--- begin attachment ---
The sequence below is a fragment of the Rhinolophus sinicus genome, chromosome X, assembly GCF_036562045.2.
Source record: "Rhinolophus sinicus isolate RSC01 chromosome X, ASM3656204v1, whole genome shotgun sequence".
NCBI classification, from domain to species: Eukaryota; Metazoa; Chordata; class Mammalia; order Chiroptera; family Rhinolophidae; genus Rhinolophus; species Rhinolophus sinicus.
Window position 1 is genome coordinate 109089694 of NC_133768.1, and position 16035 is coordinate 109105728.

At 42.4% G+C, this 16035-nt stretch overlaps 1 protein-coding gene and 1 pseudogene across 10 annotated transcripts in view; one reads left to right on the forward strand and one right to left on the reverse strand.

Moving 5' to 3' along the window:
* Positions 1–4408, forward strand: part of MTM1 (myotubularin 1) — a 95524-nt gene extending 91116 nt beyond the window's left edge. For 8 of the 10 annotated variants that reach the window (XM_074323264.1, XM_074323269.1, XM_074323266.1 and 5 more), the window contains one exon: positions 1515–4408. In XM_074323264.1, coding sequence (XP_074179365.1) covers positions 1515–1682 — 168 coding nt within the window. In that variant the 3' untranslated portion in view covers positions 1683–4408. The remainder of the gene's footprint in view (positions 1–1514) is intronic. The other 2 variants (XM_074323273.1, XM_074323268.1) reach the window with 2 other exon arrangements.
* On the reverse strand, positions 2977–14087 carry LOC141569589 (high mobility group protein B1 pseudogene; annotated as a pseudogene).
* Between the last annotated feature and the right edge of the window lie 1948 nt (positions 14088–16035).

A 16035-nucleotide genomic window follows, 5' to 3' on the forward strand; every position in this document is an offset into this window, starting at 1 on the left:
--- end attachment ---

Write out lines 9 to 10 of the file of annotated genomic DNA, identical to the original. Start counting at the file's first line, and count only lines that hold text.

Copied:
* Between the last annotated feature and the right edge of the window lie 1948 nt (positions 14088–16035).

A 16035-nucleotide genomic window follows, 5' to 3' on the forward strand; every position in this document is an offset into this window, starting at 1 on the left: